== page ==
I cannot speak highly enough about The Power of Habit: why we do what we do in business and life by Charles Duhigg. From page 1 through the notes and acknowledgments, I was hooked. So much so that I was moved to email the author telling him so! (Actually I told him that my fiance hated this book because every 30 seconds I was reading aloud passages, gasping, or otherwise making very distracting noises that were distracting Shane from his own reading experience.)*
The book is not a self-help book, like my dear sister initially accused me of reading. No, it is more an exposé of the research conducted on habits in people, companies, and society. And the people and companies he discuss are so fascinating! For example, a group of feds realized that infant mortality rates were so high because mothers were lacking the right nutrients. They lacked the right nutrients because they were never taught proper nutrition. They were never taught proper nutrition because “many high school teachers in rural areas didn’t know enough basic biology to teach nutrition.” So this is what Duhigg writes,
So the government had to remake how teachers were getting educated in college, and give them stronger grounding in biology so they could eventually teach nutrition to teenage girls, so those teenagers would eat better before they started having sex, so those teenagers would eat better before they started having sex, and, eventually, be sufficiently nourished when they had children, (p. 119).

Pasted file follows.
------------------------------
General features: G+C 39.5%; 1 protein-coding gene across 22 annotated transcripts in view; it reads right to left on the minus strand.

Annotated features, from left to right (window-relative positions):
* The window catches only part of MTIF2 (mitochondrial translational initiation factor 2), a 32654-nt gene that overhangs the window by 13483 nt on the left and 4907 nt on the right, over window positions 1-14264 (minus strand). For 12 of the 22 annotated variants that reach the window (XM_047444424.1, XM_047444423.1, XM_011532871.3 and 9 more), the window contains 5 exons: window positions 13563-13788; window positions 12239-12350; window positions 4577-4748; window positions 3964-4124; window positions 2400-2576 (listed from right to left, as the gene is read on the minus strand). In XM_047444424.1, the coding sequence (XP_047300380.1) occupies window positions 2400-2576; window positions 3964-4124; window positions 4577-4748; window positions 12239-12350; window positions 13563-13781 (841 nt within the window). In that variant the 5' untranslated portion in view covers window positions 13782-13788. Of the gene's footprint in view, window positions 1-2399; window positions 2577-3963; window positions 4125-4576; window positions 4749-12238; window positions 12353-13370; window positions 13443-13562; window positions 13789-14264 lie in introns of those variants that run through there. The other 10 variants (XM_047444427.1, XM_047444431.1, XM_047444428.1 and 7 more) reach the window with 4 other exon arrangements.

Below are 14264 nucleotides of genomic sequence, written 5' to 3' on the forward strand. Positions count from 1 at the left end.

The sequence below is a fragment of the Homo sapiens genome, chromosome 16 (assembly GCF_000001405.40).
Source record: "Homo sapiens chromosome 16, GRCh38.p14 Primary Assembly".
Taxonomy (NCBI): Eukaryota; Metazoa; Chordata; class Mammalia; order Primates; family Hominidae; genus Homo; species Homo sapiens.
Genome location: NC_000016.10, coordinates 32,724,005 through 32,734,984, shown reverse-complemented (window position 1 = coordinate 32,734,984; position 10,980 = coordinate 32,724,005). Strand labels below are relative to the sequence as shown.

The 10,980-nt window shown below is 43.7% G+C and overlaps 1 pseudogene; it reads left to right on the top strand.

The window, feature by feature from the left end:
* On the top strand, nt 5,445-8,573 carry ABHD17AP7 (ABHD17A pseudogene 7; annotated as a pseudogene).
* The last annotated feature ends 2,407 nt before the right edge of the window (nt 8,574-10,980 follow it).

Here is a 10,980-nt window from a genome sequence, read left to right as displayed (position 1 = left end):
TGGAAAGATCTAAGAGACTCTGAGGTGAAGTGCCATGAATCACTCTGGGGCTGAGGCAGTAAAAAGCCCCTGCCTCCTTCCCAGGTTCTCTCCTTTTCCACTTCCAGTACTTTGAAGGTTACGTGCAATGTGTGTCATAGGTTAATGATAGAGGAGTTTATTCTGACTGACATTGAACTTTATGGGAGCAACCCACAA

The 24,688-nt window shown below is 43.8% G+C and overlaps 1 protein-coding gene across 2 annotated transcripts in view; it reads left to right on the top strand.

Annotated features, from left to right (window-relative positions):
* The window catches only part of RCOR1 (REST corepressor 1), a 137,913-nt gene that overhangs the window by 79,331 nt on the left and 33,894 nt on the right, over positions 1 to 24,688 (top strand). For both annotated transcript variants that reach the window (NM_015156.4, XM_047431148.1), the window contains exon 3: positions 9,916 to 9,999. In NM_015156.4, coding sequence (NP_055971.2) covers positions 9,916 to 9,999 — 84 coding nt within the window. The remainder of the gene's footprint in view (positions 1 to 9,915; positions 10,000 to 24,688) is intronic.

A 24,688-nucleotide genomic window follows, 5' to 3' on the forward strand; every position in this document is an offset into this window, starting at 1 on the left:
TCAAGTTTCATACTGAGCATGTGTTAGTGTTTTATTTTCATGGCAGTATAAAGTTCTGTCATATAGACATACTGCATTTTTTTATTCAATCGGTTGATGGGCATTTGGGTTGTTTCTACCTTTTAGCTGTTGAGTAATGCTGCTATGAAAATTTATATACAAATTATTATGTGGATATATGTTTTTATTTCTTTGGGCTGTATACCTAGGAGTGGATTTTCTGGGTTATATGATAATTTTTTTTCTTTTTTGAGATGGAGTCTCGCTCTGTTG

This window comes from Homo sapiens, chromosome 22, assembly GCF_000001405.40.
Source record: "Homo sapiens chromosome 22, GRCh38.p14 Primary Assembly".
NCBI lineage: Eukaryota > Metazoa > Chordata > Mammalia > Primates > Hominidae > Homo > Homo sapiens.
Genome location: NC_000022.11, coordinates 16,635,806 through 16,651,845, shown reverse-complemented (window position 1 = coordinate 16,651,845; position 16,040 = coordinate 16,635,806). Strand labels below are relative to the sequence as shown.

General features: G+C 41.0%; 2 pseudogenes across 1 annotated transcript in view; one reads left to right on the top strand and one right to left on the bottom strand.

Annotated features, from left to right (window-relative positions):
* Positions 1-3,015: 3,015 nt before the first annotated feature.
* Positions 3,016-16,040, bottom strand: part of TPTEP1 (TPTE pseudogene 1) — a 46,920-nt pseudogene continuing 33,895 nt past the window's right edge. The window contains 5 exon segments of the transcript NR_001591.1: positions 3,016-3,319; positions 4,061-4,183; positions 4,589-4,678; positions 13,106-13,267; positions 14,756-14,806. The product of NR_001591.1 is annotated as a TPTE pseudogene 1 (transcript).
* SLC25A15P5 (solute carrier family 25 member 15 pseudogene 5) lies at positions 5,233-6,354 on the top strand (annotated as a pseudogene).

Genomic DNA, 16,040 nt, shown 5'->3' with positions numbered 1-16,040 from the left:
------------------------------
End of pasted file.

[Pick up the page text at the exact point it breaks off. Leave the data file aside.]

And? The infant mortality rate is lower today by 68% than it was so many decades ago. WHAT?! What awesome facts! This book is FILLED to the brim with this kind of awesome information. Oh, and don’t get me started on how Febreeze went from nothing to a BILLION dollar industry in only a few short years. Nuts!
This book is absolutely worth every minute it would take you to read it. The author made it very read-able, so don’t think that because it’s non-fiction that it will be over your head. Since I first cracked the spine on this book, I have been recommending it and re-telling the amazing stories I’ve read. I highly recommend this book to people who are interested in learning, bettering themselves (because Duhigg does delve into how to change your habits, which starts with figuring out what the cue is…such as a smoker or overeater being bored, or a gambler being lonely).
Read. This. Book.
*Charles Duhigg wrote me back within an hour and wrote: “Thank you so much, April! I really appreciate your note – it makes all of the writing and reporting worth it. And please let your fiancé know that I apologize. :)” LOL